Still a long way to go…

Readers of the blog and the RuralDoctors.Net site will be in no doubt that I am a firm convert to the FOAMEd or free open access medical education concept. Much of the FOAMed material out there has been heavily biased towards resuscitation themes – such as airway management, massive haemorrhage, inotropes etc.

Why is this of interest to a country doctor? Because our work intersects not just primary care and perhaps a procedural skill, but also emergency medicine. It is important for both bush doctors and the team around them to be able to manage infrequent but serious patient presentations.

It is simply not good enough for rural doctors to wash their hands of these patients and rely upon another service (retrieval or RFDS) to swoop in and rescue the day. We need to be able to perform initial resuscitation to a high standard, despite the barriers of infrequency, de-skilling and resource limitations.

I’ll nail my colours to the mast and state that I think FOAMed has the potential to revolutionise the maintenance of knowledge beyond traditional methods such as EMST-APLS-RESP courses. My efforts to collate relevant FOAMed material on RuralDoctors.Net and to establish a ‘rural doctor masterclass’ are a direct result of this.

However I fear that the remains much work to be done. Recently I was chatting to colleagues involved in retrieval work, both in SA and interstate – and it seems that there are STILL major deficiencies in how critical patients are managed.

I was aghast to hear horror stories of patients with intracerebral bleeds left in left lateral, Guedel’s in situ and on a propofol infusion monitored by an RN for several hours…or the patient in complete heart block, profoundly hypotensive and about to be ‘executed’ by attempts to intubate using propofol before attempts to resolve the heart rate and BP.  Both managed not by inexperienced GPs, but (allegedly) by GP-anaesthetists.

All of which made me think – are their common errors that are being made by some rural docs? And are these a ‘memorable minority’ deserving of criticism, or are their wider problems afoot? I think there’s ALWAYS room for constructive feedback to individuals or health units, but it never ceases to amaze me that there’s no case audit of retrieval cases within CountryHealthSA. Nor is there a good package of education to rural doctors, which is something I am keen to address.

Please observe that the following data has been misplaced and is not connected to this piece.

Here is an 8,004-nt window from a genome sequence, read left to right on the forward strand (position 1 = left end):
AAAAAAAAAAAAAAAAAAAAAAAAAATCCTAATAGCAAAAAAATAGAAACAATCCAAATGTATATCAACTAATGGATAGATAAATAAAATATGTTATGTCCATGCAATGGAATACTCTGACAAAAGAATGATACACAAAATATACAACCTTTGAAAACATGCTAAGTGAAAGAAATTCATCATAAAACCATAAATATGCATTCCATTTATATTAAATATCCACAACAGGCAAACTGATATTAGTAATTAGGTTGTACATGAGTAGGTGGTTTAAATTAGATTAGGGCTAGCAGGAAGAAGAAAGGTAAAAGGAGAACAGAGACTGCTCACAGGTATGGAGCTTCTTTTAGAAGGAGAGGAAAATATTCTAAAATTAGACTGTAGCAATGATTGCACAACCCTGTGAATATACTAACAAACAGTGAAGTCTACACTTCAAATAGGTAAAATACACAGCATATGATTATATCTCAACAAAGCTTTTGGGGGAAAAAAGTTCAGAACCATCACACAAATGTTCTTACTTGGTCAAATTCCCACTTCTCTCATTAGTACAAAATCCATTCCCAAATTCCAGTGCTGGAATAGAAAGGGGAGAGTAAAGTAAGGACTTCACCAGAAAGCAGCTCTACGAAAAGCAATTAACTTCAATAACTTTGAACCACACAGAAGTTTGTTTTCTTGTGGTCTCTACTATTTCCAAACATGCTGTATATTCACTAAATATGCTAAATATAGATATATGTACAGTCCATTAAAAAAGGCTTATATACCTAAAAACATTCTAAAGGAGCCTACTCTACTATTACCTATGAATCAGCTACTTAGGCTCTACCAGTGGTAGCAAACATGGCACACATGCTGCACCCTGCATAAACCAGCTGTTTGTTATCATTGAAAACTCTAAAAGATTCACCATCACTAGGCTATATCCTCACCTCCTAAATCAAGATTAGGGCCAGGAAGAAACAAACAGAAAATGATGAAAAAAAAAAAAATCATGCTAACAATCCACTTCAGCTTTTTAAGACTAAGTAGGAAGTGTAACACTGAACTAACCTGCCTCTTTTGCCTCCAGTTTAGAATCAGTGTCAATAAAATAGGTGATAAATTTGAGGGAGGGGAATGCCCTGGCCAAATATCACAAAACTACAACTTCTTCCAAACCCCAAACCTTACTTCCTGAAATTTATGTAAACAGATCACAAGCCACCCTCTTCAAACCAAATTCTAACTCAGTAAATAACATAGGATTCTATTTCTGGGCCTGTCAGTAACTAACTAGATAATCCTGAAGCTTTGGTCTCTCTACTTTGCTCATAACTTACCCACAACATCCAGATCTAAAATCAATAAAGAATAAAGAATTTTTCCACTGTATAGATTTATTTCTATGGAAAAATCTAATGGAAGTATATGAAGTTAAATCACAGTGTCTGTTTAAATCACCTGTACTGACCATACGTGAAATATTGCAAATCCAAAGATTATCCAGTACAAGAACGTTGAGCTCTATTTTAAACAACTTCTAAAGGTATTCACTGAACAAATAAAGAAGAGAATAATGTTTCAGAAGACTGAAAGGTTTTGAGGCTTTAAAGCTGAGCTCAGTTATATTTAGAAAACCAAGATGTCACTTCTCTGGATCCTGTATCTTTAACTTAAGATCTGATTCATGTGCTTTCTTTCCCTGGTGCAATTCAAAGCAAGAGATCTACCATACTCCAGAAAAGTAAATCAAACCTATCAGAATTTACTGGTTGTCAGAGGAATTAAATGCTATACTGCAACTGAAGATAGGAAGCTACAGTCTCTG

A call to the Twitterati yielded some interesting responses : “@KangarooBeach: Retrieval docs! What are common errors/frustrations with transfer from Oz rural docs?”

Comments in italics, my thoughts in square brackets

  • Secure lines, good sit rep, enough drugs drawn, contingency plans discussed, BMV in hand, safety brief for all [sound advice]
  • Requesting retrieval and asking management advice and then not following the advice given [oh my God, really? That’s poor…]
  • Requesting retrieval for patients when should be having end of life/ NFR discussion with them and family instead [Yep, agree with that. Rural docs shouldn’t be afraid of making the hard choices]
  • Not actually seeing the patient before requesting retrieval [WTF? I can’t believe people would do that! But is from an authoritative source. I’d be kicking their arse…]
  • If pt condition changes, let us know. We send most appropriate skillset for what you tell us. If much sicker problems ensue. [Sound advice from an experienced ambo/dispatcher]
  • Too much propofol to put the patient to sleep, too little propofol to keep them asleep! [Ah, Cliff Reid would be spinning – this is the classic ‘propofol assassin‘ rant and needs to be addressed]
  • Have the pt ready when you say you will. We understand some delays inevitable, but frequently many hours as misc stuff done. [Yep, when there’s time try and package patient before retrieval team arrive – lines secured, tubes in every orifice, paperwork complete – use the transfer checklist….]

All good points – not necessarily comfortable reading for some of us – but if this is how rural docs are perceived, then we need to raise our game…after all “critical illness does not respect geography”

Clearly FOAMed resources can be of use here, at a minimum

  • use of checklists
  • RSI kit dump
  • team training
  • resus room management
  • common protocols between rural hospitals and retrieval services

…the mission will be to embed these in small health units and engender a sense of ownership of resus for rural clinicians, both doctors and nurses.

I’m off next weekend to spend a day with medSTAR on their ‘major incident’ prehospital extrication course for rural docs; all very useful, although I’m not sure how the idea of rural docs responding to prehospital incidents sits within the organisational framework. As it stands, there’s no specific training in resus and packaging for the many rural docs out there.

So….I’ll be working on putting together a video on ‘packaging the retrieval patient’ in the next few weeks. Meanwhile have a listen to this podcast from Karel Habig, Cliff Reid from GSA-HEMS via Minh le Cong at – an oldie, but a goodie.

PODCAST – PHARM #66 Patient Packaging & Retrieval

Also have a look at the ABC checklist for transfer to give a structure to packaging and handover…

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